By Anthony J. Machcinski
As the dog days of summer bring triple-digit heat to the area, a hot day at the zoo might not seem like the most sought after way to spend time. However, the band of the same name should provide an escape from the high temperatures.
Massachusetts is not the area typically associated with bluegrass; however, Hot Day at the Zoo embraces its nontraditional roots and sound.
“I’ve always believed what we’re doing is unique,” said guitarist Michael Dion. “No one is doing what we’re doing.”
Hot Day at the Zoo started eight years ago, but it wasn’t until three years ago when mandolin player JT Lawrence joined the band that Dion felt the group had more of a professional feel.
“When he came into the band, I feel like we upped it into a big outfit,” Dion said.
Although Lawrence thinks that the band had been established before he arrived, the vibe he received from the beginning was powerful.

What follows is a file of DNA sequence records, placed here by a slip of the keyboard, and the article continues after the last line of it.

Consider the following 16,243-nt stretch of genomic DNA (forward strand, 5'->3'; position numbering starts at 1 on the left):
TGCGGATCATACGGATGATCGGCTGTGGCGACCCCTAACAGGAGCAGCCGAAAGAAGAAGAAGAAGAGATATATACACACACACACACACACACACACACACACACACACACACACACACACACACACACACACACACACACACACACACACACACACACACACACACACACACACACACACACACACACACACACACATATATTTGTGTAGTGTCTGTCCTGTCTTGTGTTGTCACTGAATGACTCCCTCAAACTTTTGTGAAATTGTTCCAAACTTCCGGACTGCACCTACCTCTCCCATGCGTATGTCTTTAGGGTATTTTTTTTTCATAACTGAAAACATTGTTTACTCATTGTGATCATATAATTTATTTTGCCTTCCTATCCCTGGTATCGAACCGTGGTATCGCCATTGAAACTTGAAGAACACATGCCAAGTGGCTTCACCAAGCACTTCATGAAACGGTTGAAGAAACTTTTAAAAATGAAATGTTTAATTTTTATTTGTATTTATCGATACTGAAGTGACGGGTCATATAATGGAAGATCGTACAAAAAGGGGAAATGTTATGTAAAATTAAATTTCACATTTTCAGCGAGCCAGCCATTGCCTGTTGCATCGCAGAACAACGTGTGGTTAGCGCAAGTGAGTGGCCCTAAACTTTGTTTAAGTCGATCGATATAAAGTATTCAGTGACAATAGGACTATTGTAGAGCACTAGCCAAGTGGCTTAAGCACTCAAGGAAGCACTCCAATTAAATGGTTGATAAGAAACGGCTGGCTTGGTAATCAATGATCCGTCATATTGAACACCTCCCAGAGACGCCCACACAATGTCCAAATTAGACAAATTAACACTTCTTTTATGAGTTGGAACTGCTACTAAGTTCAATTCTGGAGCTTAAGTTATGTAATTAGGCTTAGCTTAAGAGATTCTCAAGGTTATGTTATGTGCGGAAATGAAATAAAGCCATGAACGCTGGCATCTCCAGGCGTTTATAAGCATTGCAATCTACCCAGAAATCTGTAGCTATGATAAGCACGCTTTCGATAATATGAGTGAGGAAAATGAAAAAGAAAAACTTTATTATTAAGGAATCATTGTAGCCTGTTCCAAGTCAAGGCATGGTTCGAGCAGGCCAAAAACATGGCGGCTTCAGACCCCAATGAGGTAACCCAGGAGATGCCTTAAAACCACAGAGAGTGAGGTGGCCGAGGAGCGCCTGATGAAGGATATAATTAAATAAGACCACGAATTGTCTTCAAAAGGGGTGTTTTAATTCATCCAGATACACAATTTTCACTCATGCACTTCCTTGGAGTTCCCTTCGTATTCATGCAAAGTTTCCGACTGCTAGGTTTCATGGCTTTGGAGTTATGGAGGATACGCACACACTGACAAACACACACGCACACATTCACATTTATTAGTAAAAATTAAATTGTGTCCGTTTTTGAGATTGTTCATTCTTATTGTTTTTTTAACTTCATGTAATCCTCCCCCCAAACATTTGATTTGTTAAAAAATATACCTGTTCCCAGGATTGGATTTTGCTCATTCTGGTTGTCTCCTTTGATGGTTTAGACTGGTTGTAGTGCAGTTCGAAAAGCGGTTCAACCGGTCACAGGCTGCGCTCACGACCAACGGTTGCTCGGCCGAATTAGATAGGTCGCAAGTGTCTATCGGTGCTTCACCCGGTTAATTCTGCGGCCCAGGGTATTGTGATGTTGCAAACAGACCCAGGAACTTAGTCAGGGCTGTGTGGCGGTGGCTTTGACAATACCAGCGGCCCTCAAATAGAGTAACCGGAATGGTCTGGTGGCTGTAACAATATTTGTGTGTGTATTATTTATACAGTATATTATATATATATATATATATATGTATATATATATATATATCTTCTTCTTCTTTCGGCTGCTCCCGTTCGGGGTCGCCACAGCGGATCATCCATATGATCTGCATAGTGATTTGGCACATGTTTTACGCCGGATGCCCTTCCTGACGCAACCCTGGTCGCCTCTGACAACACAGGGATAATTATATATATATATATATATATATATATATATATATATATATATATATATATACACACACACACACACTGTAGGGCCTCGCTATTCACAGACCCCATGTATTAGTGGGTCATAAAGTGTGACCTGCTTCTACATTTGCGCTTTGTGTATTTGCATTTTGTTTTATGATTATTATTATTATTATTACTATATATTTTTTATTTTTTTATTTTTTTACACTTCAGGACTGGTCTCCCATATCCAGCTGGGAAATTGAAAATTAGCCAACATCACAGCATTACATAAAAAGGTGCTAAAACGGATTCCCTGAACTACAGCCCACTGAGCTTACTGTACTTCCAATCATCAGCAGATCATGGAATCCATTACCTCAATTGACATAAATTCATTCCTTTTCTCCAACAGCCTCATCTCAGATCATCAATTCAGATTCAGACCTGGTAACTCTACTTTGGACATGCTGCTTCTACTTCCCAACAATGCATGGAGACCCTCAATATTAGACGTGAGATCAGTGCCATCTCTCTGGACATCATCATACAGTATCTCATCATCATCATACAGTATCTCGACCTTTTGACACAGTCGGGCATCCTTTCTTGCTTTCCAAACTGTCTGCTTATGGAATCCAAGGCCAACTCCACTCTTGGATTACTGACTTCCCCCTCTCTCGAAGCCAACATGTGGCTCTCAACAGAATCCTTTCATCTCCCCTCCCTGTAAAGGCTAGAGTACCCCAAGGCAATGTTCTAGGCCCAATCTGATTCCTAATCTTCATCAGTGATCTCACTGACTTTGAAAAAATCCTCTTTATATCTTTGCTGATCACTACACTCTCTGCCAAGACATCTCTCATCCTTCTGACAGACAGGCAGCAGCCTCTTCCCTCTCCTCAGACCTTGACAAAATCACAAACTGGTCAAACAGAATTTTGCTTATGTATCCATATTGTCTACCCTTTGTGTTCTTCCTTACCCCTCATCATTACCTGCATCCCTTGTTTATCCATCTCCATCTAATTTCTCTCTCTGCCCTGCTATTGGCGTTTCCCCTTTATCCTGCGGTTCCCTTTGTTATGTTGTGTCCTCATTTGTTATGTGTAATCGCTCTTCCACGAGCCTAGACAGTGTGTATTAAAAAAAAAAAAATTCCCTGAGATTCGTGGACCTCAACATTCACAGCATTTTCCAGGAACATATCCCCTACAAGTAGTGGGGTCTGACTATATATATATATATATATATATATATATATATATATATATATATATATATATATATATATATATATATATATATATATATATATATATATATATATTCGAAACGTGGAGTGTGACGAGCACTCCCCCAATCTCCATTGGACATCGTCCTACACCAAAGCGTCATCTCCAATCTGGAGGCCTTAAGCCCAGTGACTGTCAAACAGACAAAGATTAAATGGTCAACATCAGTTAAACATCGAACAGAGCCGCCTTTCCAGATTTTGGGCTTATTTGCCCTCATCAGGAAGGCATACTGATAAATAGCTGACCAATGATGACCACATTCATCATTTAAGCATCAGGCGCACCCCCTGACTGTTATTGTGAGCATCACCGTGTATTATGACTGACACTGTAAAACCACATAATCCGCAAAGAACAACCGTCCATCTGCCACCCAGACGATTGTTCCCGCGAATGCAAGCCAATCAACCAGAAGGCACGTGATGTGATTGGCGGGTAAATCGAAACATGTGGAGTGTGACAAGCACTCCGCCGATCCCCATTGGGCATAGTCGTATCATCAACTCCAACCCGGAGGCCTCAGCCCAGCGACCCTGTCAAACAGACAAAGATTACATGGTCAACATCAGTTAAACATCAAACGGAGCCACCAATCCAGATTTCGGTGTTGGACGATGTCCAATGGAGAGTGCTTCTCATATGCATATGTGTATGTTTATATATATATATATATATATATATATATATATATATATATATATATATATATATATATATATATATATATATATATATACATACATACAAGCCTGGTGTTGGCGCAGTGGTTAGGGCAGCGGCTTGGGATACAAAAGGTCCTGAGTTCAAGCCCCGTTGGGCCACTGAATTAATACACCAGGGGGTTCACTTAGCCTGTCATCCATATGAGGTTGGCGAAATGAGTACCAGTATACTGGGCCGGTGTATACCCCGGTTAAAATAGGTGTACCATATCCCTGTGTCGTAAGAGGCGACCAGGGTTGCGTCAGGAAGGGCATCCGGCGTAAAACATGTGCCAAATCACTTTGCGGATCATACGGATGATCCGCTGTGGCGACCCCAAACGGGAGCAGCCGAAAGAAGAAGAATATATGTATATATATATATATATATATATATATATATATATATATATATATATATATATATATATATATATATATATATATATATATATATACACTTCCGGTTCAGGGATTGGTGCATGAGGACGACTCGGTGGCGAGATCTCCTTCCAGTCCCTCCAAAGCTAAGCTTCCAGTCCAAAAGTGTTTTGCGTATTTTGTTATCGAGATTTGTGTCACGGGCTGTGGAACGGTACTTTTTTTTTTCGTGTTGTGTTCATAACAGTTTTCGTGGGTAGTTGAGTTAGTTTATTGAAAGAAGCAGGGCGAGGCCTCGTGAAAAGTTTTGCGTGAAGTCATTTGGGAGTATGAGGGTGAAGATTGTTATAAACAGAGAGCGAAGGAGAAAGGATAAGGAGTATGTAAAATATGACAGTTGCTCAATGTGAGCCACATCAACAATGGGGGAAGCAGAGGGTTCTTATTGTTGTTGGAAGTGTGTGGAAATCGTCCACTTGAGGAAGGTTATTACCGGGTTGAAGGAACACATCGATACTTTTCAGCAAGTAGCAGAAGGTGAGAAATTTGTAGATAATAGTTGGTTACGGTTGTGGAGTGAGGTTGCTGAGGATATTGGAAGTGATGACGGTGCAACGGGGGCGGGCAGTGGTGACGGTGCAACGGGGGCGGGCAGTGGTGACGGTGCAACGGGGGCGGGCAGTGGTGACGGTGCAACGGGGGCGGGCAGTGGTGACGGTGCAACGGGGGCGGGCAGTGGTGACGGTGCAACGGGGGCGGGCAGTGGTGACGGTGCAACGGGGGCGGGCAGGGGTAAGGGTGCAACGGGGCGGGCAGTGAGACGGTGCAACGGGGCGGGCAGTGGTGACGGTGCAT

“When I joined the group, I knew that off the bat the band could be successful,” Lawrence explained. “I saw what was going on and heard the sounds they blended together. When I make a piece of music, I try to think of how many diverse groups of people can understand this music and get as many as possible. (Hot Day at the Zoo) did just that.”
While the band loves being home, its uniqueness is not always embraced in Massachusetts.
“Hot Day at the Zoo is not traditional bluegrass,” Lawrence explained. “In New England, people are so traditional in every aspect of their life, and they want to hear the music that they heard 40 or 50 years ago.”